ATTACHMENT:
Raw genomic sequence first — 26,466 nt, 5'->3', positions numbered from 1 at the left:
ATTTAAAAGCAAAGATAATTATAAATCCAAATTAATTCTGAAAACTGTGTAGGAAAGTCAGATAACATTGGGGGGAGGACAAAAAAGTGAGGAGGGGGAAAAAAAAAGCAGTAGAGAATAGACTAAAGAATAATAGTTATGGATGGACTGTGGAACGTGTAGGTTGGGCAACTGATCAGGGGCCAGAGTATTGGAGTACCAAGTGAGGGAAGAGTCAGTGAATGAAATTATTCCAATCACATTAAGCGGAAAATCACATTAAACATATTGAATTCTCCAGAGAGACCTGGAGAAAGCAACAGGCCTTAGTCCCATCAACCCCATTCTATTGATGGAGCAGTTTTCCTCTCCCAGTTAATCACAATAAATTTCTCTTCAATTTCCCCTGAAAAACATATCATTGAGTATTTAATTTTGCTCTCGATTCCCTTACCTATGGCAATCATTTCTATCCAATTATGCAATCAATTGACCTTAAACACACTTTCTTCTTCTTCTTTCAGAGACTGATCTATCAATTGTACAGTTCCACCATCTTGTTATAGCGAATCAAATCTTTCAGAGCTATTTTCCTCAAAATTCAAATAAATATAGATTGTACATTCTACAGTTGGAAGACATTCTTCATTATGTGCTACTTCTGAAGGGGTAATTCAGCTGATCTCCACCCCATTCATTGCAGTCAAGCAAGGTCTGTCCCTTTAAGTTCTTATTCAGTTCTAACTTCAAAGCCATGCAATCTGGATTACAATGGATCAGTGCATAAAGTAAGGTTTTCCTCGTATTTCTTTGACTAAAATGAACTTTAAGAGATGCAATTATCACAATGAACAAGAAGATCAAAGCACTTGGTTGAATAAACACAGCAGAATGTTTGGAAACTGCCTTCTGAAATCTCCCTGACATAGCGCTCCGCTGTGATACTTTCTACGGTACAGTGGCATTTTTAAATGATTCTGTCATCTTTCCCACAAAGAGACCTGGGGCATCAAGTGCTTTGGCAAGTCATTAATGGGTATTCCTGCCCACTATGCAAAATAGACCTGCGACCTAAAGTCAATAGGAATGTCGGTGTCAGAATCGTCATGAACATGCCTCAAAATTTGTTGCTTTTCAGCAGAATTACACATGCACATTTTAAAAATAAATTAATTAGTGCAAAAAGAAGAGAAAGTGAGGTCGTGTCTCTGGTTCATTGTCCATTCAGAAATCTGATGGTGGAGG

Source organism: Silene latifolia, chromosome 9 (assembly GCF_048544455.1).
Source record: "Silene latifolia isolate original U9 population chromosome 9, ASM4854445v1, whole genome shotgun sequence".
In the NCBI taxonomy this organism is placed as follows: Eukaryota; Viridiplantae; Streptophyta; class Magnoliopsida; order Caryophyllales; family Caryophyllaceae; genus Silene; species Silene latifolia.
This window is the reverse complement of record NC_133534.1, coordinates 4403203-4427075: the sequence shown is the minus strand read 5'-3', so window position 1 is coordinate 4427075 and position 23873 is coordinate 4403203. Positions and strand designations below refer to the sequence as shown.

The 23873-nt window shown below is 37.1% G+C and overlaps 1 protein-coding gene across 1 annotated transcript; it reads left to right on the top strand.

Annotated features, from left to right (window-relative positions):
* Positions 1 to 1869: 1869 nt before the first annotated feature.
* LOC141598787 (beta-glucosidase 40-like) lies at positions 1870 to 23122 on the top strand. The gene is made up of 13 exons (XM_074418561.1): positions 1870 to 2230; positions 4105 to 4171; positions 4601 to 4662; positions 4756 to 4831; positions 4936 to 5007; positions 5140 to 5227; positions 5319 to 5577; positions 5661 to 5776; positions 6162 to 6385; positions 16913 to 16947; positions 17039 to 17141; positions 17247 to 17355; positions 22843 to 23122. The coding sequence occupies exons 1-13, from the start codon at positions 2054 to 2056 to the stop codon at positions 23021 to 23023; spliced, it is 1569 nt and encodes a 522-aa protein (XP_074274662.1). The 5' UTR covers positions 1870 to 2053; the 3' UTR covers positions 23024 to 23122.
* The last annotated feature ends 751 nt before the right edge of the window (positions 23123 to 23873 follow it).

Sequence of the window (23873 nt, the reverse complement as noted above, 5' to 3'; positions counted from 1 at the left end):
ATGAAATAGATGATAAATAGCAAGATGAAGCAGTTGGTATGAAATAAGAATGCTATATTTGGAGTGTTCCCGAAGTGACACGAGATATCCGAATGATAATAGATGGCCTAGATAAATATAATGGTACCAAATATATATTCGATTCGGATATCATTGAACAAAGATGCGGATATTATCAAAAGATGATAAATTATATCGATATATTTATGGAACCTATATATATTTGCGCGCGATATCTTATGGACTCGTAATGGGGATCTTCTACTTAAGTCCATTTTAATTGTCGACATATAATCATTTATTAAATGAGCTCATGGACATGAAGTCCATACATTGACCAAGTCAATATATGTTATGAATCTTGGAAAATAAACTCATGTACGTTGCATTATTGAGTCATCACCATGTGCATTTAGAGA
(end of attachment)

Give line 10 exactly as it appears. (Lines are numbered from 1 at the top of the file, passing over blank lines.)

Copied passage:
* LOC141598787 (beta-glucosidase 40-like) lies at positions 1870 to 23122 on the top strand. The gene is made up of 13 exons (XM_074418561.1): positions 1870 to 2230; positions 4105 to 4171; positions 4601 to 4662; positions 4756 to 4831; positions 4936 to 5007; positions 5140 to 5227; positions 5319 to 5577; positions 5661 to 5776; positions 6162 to 6385; positions 16913 to 16947; positions 17039 to 17141; positions 17247 to 17355; positions 22843 to 23122. The coding sequence occupies exons 1-13, from the start codon at positions 2054 to 2056 to the stop codon at positions 23021 to 23023; spliced, it is 1569 nt and encodes a 522-aa protein (XP_074274662.1). The 5' UTR covers positions 1870 to 2053; the 3' UTR covers positions 23024 to 23122.